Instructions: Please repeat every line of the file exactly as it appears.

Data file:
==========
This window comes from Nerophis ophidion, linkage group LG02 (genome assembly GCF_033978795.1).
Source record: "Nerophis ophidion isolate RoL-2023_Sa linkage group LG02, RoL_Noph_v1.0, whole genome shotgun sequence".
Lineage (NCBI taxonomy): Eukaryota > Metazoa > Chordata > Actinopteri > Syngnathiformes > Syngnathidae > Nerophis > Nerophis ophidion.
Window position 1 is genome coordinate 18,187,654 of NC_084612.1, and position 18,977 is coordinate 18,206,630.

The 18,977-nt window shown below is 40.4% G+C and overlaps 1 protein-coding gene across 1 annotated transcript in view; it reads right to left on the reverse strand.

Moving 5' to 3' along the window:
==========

This window comes from Nerophis ophidion, linkage group LG02 (genome assembly GCF_033978795.1).
Source record: "Nerophis ophidion isolate RoL-2023_Sa linkage group LG02, RoL_Noph_v1.0, whole genome shotgun sequence".
Lineage (NCBI taxonomy): Eukaryota > Metazoa > Chordata > Actinopteri > Syngnathiformes > Syngnathidae > Nerophis > Nerophis ophidion.
Window position 1 is genome coordinate 18,187,654 of NC_084612.1, and position 18,977 is coordinate 18,206,630.

The 18,977-nt window shown below is 40.4% G+C and overlaps 1 protein-coding gene across 1 annotated transcript in view; it reads right to left on the reverse strand.

Moving 5' to 3' along the window: